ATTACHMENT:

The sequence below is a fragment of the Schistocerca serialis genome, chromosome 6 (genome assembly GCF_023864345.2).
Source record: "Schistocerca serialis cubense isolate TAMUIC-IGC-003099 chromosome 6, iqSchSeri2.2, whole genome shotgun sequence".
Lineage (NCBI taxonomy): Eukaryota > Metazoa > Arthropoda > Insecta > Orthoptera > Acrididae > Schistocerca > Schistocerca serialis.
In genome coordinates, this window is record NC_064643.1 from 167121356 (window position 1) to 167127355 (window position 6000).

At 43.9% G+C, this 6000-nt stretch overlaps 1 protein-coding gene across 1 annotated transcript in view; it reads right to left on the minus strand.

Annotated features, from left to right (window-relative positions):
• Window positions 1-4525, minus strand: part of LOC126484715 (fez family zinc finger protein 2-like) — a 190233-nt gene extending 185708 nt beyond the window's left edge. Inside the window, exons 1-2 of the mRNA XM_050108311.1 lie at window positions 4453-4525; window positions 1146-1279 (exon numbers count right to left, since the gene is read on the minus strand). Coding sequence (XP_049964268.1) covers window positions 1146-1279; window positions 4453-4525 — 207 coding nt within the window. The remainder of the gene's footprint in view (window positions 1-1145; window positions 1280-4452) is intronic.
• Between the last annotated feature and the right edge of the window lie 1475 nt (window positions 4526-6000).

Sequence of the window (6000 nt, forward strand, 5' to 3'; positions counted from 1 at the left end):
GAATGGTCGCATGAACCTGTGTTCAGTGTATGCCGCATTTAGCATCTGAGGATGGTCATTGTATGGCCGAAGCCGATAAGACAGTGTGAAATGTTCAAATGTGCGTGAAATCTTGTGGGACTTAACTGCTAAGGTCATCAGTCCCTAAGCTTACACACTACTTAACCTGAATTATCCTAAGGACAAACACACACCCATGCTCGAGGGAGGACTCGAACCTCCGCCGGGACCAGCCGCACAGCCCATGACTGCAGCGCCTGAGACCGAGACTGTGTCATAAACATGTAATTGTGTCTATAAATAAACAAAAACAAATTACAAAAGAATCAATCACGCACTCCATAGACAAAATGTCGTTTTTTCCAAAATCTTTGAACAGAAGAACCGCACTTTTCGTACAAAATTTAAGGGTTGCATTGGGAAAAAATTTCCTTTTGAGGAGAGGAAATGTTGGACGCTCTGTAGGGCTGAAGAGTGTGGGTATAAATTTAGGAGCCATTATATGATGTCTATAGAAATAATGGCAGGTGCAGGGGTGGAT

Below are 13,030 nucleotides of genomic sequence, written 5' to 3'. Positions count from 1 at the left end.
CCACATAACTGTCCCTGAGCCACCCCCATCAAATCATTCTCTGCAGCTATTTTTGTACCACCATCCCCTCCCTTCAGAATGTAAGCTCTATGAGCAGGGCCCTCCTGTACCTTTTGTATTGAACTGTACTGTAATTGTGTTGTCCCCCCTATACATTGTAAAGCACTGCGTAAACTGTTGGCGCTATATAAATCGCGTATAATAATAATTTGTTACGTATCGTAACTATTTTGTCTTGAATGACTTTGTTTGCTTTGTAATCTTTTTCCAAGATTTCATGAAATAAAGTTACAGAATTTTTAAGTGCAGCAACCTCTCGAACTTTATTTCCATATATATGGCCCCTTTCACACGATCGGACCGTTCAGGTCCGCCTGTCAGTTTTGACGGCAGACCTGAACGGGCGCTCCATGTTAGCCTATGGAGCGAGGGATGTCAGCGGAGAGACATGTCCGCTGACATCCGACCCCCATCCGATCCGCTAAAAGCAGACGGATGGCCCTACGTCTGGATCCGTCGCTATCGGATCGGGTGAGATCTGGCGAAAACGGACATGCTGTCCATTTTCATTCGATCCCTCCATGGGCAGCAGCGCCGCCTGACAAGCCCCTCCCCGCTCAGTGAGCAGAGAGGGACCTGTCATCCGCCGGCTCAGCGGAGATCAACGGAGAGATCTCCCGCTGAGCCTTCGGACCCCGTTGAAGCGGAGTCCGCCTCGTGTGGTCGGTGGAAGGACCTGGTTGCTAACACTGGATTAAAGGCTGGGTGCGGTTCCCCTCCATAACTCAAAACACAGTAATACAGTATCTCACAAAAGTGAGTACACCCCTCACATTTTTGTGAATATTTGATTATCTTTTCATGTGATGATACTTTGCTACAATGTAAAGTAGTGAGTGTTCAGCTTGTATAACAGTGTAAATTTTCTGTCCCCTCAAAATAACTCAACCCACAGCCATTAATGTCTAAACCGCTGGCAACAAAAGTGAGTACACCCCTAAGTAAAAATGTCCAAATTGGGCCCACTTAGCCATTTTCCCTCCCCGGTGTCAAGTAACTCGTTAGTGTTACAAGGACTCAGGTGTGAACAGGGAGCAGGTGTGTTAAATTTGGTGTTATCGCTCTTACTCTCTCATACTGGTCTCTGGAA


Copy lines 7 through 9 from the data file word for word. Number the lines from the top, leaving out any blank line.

• Window positions 1-4525, minus strand: part of LOC126484715 (fez family zinc finger protein 2-like) — a 190233-nt gene extending 185708 nt beyond the window's left edge. Inside the window, exons 1-2 of the mRNA XM_050108311.1 lie at window positions 4453-4525; window positions 1146-1279 (exon numbers count right to left, since the gene is read on the minus strand). Coding sequence (XP_049964268.1) covers window positions 1146-1279; window positions 4453-4525 — 207 coding nt within the window. The remainder of the gene's footprint in view (window positions 1-1145; window positions 1280-4452) is intronic.
• Between the last annotated feature and the right edge of the window lie 1475 nt (window positions 4526-6000).

Sequence of the window (6000 nt, forward strand, 5' to 3'; positions counted from 1 at the left end):